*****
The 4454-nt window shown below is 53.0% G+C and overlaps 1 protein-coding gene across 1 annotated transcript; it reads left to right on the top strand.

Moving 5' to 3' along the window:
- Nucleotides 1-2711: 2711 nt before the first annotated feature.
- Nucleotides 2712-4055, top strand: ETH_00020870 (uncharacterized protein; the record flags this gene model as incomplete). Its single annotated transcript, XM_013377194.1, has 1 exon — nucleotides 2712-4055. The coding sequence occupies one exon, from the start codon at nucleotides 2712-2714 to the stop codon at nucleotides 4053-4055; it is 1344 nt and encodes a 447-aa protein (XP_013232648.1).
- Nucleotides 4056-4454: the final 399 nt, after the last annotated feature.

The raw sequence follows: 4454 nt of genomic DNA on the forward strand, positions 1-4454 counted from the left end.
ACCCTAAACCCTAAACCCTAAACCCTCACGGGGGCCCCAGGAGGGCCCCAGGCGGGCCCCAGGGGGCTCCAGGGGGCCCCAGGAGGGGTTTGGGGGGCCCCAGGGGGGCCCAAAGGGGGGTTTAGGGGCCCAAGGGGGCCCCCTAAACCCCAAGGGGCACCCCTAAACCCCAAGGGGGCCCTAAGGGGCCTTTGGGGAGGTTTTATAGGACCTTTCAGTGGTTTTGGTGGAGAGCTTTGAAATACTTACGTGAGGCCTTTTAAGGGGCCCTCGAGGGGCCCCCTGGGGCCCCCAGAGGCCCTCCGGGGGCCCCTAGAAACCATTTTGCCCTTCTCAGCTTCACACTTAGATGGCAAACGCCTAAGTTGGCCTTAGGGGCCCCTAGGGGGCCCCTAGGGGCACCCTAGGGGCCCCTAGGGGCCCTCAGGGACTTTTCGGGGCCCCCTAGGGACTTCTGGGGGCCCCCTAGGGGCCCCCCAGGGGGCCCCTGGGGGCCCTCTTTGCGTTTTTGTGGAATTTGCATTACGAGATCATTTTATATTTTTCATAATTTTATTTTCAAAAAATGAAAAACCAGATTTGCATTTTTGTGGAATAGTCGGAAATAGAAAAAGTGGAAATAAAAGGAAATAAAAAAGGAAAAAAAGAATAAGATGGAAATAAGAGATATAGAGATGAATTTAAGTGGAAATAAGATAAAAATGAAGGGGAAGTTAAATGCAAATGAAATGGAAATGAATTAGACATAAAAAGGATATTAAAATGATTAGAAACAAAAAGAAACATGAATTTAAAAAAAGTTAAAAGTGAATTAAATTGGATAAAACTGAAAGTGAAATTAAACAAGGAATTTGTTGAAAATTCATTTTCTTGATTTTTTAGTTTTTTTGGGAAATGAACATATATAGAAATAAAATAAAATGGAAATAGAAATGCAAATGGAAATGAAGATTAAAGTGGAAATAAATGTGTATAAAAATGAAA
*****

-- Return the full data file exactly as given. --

The 4454-nt window shown below is 53.0% G+C and overlaps 1 protein-coding gene across 1 annotated transcript; it reads left to right on the top strand.

Moving 5' to 3' along the window:
- Nucleotides 1-2711: 2711 nt before the first annotated feature.
- Nucleotides 2712-4055, top strand: ETH_00020870 (uncharacterized protein; the record flags this gene model as incomplete). Its single annotated transcript, XM_013377194.1, has 1 exon — nucleotides 2712-4055. The coding sequence occupies one exon, from the start codon at nucleotides 2712-2714 to the stop codon at nucleotides 4053-4055; it is 1344 nt and encodes a 447-aa protein (XP_013232648.1).
- Nucleotides 4056-4454: the final 399 nt, after the last annotated feature.

The raw sequence follows: 4454 nt of genomic DNA on the forward strand, positions 1-4454 counted from the left end.
ACCCTAAACCCTAAACCCTAAACCCTCACGGGGGCCCCAGGAGGGCCCCAGGCGGGCCCCAGGGGGCTCCAGGGGGCCCCAGGAGGGGTTTGGGGGGCCCCAGGGGGGCCCAAAGGGGGGTTTAGGGGCCCAAGGGGGCCCCCTAAACCCCAAGGGGCACCCCTAAACCCCAAGGGGGCCCTAAGGGGCCTTTGGGGAGGTTTTATAGGACCTTTCAGTGGTTTTGGTGGAGAGCTTTGAAATACTTACGTGAGGCCTTTTAAGGGGCCCTCGAGGGGCCCCCTGGGGCCCCCAGAGGCCCTCCGGGGGCCCCTAGAAACCATTTTGCCCTTCTCAGCTTCACACTTAGATGGCAAACGCCTAAGTTGGCCTTAGGGGCCCCTAGGGGGCCCCTAGGGGCACCCTAGGGGCCCCTAGGGGCCCTCAGGGACTTTTCGGGGCCCCCTAGGGACTTCTGGGGGCCCCCTAGGGGCCCCCCAGGGGGCCCCTGGGGGCCCTCTTTGCGTTTTTGTGGAATTTGCATTACGAGATCATTTTATATTTTTCATAATTTTATTTTCAAAAAATGAAAAACCAGATTTGCATTTTTGTGGAATAGTCGGAAATAGAAAAAGTGGAAATAAAAGGAAATAAAAAAGGAAAAAAAGAATAAGATGGAAATAAGAGATATAGAGATGAATTTAAGTGGAAATAAGATAAAAATGAAGGGGAAGTTAAATGCAAATGAAATGGAAATGAATTAGACATAAAAAGGATATTAAAATGATTAGAAACAAAAAGAAACATGAATTTAAAAAAAGTTAAAAGTGAATTAAATTGGATAAAACTGAAAGTGAAATTAAACAAGGAATTTGTTGAAAATTCATTTTCTTGATTTTTTAGTTTTTTTGGGAAATGAACATATATAGAAATAAAATAAAATGGAAATAGAAATGCAAATGGAAATGAAGATTAAAGTGGAAATAAATGTGTATAAAAATGAAA